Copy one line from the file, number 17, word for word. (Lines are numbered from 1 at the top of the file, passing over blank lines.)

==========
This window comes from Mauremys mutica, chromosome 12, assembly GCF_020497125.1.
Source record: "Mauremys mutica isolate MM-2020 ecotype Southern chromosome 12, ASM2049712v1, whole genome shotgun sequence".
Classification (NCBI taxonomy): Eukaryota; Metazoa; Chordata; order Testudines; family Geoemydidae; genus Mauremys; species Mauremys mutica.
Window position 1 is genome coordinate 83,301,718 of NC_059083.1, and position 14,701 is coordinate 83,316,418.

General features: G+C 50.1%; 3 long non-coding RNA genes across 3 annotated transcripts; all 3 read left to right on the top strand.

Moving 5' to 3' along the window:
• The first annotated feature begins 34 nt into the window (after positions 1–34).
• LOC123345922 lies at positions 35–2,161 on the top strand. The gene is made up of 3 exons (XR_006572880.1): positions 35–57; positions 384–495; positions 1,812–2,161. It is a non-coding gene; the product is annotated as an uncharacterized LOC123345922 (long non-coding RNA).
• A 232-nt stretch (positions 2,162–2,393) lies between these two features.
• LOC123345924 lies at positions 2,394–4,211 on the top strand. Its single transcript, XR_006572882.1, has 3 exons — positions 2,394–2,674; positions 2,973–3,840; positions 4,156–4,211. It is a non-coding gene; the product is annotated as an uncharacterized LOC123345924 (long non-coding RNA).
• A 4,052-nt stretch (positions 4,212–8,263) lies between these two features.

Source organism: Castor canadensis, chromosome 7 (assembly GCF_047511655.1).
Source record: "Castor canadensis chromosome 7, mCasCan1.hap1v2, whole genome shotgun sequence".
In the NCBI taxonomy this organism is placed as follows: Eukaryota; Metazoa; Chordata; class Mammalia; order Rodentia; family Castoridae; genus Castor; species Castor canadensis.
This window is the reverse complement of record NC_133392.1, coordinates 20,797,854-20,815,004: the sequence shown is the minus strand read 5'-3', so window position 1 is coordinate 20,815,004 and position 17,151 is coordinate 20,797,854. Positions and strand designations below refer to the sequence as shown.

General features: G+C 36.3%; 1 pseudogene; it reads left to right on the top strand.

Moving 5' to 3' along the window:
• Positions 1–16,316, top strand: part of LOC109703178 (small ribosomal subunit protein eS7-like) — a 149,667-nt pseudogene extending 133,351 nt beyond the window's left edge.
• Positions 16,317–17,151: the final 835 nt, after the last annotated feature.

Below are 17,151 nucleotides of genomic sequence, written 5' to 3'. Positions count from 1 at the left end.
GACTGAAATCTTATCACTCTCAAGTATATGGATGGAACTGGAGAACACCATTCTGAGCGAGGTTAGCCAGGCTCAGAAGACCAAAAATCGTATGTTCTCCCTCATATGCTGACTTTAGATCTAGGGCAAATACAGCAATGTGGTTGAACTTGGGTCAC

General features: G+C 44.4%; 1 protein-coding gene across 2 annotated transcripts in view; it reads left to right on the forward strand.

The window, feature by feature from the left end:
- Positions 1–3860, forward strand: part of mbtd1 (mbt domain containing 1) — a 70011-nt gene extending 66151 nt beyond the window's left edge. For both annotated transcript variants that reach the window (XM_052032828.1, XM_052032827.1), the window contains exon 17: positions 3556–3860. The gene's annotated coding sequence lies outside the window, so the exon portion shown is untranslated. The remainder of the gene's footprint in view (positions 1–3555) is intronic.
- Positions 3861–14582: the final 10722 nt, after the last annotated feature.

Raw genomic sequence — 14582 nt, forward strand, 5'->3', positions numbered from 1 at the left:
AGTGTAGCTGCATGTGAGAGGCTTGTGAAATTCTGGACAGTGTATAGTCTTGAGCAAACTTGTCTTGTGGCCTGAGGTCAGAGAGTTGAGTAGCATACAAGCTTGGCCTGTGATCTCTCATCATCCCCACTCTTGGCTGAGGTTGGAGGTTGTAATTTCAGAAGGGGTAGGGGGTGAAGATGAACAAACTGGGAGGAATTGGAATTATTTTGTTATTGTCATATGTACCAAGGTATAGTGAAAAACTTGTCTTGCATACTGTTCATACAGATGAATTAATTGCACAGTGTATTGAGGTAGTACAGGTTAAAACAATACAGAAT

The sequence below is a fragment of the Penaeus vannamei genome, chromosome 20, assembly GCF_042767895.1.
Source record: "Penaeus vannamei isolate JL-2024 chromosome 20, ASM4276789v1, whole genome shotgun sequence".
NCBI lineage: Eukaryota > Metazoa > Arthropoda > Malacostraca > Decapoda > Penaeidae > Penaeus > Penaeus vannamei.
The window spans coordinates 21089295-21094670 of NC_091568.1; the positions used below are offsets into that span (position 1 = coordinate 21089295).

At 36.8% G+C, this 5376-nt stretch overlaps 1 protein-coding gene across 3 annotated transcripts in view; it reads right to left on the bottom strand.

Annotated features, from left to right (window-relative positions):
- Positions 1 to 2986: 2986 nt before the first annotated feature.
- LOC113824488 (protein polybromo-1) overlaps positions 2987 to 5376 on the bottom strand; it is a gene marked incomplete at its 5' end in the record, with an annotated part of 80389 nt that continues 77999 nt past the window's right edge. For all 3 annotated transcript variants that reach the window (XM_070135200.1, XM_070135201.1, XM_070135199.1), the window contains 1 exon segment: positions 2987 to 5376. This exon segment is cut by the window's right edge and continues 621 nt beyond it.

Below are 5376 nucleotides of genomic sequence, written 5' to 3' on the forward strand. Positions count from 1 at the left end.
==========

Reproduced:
Moving 5' to 3' along the window: